Community members and some students met Tuesday night in Amos Recreation Center on the corner of 16th and Berks streets to discuss Temple’s proposed stadium, a possible public bank in the area and voting registration.
Nearly a dozen community members attended the meeting. Five block captains attended the meeting, unlike the expected 15, head of the Page Street Garden Residential Association Will Mundy said.
To begin the meeting, Mundy passed around a list of names, employment and location of the Board of Trustees. Mundy and Jacqueline Wiggins prepped the group for the upcoming “Stadium Stompers” meeting on Thursday, where the Board of Trustees were invited to attend.
“We are going up against Goliath, who is the Board of Trustees… This is not going to be easy for us,” Mundy said during the meeting. “A lot of us are going to lose sleep, a lot of us are going to miss appointments but in the long run, we will slay Goliath.”
Wiggins, who lives on Page Street near 19th, updated attendees that 300 to 400 signatures were returned on petitions against the proposed stadium.
A student from the “Stadium Stompers” group read the letter from President Theobald about the budget deficit. Community members laughed during the part of the letter where Theobald references the diversity Temple has held since implementing the Temple Option, which allows university applicants to apply without standardized test scores.
Community members added that they feared Temple would buy out George Washington Carver High School located near the proposed stadium site, and use it for parking for the stadium. Attendees also discussed fears of Amos Recreation Center being closed were also discussed.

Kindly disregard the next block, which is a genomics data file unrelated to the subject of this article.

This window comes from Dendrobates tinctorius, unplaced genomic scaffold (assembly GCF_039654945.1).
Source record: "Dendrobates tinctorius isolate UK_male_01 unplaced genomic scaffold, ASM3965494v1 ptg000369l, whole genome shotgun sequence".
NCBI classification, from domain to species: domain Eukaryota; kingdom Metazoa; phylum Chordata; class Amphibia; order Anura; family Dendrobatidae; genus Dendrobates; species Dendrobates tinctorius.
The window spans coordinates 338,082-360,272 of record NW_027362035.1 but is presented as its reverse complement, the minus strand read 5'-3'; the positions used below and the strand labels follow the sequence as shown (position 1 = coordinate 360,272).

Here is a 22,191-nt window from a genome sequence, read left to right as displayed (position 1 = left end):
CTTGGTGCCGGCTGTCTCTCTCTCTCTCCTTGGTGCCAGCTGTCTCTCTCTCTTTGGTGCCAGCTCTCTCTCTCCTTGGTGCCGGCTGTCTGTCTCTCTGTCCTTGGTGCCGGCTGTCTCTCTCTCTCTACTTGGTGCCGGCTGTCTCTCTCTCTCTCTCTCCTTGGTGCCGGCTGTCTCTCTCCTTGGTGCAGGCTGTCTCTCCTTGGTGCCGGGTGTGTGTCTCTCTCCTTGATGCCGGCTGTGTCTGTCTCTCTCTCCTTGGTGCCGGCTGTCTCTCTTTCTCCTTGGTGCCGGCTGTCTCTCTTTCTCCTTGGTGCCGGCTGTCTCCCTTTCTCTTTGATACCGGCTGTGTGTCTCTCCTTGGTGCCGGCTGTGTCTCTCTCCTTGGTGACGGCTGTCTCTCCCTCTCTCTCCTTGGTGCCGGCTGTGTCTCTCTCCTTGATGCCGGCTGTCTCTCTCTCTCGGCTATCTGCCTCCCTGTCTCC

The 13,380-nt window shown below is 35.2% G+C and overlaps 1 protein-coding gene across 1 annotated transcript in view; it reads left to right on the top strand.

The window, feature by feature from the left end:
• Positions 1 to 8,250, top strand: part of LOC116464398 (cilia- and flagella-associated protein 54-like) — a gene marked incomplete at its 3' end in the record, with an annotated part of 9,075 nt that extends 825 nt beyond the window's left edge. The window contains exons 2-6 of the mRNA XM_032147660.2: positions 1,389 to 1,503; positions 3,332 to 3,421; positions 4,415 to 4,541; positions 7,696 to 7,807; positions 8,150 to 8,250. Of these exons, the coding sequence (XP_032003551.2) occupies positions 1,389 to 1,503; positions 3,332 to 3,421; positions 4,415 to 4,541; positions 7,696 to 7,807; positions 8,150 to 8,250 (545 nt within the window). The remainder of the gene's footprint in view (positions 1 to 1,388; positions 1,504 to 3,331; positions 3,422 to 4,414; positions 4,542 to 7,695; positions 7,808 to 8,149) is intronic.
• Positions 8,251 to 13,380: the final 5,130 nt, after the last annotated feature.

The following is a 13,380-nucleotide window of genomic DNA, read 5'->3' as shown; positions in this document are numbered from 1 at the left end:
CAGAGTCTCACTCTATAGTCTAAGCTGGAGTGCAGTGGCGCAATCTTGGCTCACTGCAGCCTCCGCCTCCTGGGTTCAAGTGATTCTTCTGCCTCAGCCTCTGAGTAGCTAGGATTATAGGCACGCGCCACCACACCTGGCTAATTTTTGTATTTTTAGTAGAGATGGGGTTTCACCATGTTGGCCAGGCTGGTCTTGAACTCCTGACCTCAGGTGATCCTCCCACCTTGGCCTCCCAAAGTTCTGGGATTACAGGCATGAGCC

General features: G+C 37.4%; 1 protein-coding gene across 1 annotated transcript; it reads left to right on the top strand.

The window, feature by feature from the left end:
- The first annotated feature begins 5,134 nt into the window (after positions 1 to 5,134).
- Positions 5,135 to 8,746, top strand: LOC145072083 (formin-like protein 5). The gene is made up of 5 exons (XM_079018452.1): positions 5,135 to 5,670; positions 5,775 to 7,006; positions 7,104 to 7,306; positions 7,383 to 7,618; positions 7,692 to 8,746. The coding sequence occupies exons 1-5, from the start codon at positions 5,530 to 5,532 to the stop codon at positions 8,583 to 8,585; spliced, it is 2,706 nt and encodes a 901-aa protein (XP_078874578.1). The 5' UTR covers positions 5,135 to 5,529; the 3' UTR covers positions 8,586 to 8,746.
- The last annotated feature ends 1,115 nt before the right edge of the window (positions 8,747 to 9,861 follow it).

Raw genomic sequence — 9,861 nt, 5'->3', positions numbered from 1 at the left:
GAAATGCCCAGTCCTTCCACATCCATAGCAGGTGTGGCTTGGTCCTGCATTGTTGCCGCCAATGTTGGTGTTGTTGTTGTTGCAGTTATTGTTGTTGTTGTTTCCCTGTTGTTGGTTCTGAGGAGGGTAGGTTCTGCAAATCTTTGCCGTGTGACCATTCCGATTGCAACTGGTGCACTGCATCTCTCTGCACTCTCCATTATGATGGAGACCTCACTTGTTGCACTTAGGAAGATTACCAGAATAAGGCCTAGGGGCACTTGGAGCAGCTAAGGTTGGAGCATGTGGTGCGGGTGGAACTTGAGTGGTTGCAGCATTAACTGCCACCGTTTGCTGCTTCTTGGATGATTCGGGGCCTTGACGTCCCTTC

Attendees also discussed Information about City Council talks about a possible public bank located in the community. This public bank, spearheaded by Councilman Derek Greene, would be regulated and funded by the state.
“There are phases of the state of [community]: some people are informed and angry, there are some people who are don’t know [about the stadium] and there are some people who are just trying to figure out what does this mean.” Wiggins said about Temple’s proposed stadium. “I don’t think they’re thinking in terms of noise, traffic, tailgating and taxes.”
“[I learned] that we need to get the facts, because we don’t want to have stories floating around that are just not correct information,” added Judith Robinson, leader of the 32nd Democratic ward.
Yorktown resident Rochelle Johnson said talks about the stadium not only involve what Temple is doing, but also how the community is approaching the issue.
“Being a past president of a community organization and running an organization for the past 10 years, we focus on some of the wrong things,” Johnson said. “The only thing we focus on is what Temple is doing—but what are doing? What’s our strategy? What do we want for our community? We need to direct that energy onto what we want, because what we focus on expands.”
Gillian McGoldrick can be reached at firstname.lastname@example.org or on Twitter @gill_mcgoldrick.